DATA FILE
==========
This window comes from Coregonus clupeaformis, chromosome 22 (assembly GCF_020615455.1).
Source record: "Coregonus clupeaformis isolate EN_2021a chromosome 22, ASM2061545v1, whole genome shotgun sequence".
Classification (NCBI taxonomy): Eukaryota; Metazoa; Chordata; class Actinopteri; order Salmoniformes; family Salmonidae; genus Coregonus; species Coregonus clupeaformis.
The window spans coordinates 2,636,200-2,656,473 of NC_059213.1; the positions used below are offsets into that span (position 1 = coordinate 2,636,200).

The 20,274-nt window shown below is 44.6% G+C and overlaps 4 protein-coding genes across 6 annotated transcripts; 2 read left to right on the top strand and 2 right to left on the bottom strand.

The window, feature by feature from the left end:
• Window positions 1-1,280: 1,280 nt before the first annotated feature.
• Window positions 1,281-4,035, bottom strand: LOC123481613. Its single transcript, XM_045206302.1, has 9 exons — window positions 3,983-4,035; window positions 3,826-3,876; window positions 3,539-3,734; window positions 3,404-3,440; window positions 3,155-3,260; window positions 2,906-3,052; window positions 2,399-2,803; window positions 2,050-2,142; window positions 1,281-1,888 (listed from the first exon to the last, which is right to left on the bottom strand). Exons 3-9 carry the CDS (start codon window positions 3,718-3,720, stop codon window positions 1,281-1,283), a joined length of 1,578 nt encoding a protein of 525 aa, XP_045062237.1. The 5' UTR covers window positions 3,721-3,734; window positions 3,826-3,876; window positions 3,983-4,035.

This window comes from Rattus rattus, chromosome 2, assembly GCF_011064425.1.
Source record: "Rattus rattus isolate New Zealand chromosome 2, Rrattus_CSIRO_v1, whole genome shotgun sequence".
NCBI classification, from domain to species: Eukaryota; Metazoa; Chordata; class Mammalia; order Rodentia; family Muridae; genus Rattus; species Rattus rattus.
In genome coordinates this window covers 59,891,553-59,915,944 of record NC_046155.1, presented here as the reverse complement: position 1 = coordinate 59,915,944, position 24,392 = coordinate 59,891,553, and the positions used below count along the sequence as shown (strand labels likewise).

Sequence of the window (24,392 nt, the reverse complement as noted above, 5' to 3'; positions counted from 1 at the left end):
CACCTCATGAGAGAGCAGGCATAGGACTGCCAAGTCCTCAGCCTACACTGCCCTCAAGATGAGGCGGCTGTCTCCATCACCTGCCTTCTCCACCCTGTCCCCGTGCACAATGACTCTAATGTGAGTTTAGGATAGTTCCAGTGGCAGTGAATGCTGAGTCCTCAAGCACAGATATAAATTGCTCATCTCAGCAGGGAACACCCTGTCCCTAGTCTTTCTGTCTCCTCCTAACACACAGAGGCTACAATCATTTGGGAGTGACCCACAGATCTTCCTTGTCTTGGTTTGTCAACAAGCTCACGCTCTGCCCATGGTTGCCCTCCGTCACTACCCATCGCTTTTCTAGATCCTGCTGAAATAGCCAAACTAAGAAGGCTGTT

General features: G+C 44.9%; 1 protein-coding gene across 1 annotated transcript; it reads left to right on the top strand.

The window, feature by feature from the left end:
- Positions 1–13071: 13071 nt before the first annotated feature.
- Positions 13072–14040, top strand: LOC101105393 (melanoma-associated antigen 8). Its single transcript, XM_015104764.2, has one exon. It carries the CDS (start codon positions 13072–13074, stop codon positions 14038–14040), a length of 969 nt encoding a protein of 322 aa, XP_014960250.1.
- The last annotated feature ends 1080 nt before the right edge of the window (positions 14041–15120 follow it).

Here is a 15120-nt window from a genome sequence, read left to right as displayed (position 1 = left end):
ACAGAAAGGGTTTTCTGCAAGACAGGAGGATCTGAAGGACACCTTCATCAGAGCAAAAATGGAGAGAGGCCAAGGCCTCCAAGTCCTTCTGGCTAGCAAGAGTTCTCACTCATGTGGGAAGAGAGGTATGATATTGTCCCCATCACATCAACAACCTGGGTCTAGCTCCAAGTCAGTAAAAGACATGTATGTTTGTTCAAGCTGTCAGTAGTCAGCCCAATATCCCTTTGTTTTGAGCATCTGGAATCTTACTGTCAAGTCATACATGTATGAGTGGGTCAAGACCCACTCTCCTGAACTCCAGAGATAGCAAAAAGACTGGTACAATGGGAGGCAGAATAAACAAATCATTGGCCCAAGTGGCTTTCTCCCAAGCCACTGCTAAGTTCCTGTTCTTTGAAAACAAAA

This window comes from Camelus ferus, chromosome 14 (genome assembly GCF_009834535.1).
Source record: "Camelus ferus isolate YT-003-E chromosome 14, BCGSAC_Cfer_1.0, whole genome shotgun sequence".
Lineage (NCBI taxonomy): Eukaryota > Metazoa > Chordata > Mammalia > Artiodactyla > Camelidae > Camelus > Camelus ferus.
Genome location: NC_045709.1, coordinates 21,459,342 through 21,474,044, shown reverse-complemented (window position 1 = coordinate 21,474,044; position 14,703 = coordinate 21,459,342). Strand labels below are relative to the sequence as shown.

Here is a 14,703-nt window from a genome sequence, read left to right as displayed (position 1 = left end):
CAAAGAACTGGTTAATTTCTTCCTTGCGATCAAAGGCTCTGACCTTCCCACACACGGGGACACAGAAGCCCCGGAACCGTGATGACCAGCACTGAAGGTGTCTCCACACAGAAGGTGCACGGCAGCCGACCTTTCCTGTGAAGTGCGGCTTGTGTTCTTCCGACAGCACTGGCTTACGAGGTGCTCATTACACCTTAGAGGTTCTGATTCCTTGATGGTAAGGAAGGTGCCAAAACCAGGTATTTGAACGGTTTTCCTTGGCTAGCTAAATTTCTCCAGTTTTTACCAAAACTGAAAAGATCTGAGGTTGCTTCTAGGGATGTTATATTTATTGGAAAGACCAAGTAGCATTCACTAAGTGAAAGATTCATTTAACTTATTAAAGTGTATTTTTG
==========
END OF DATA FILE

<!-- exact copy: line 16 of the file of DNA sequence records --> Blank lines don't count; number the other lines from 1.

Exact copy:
The window, feature by feature from the left end: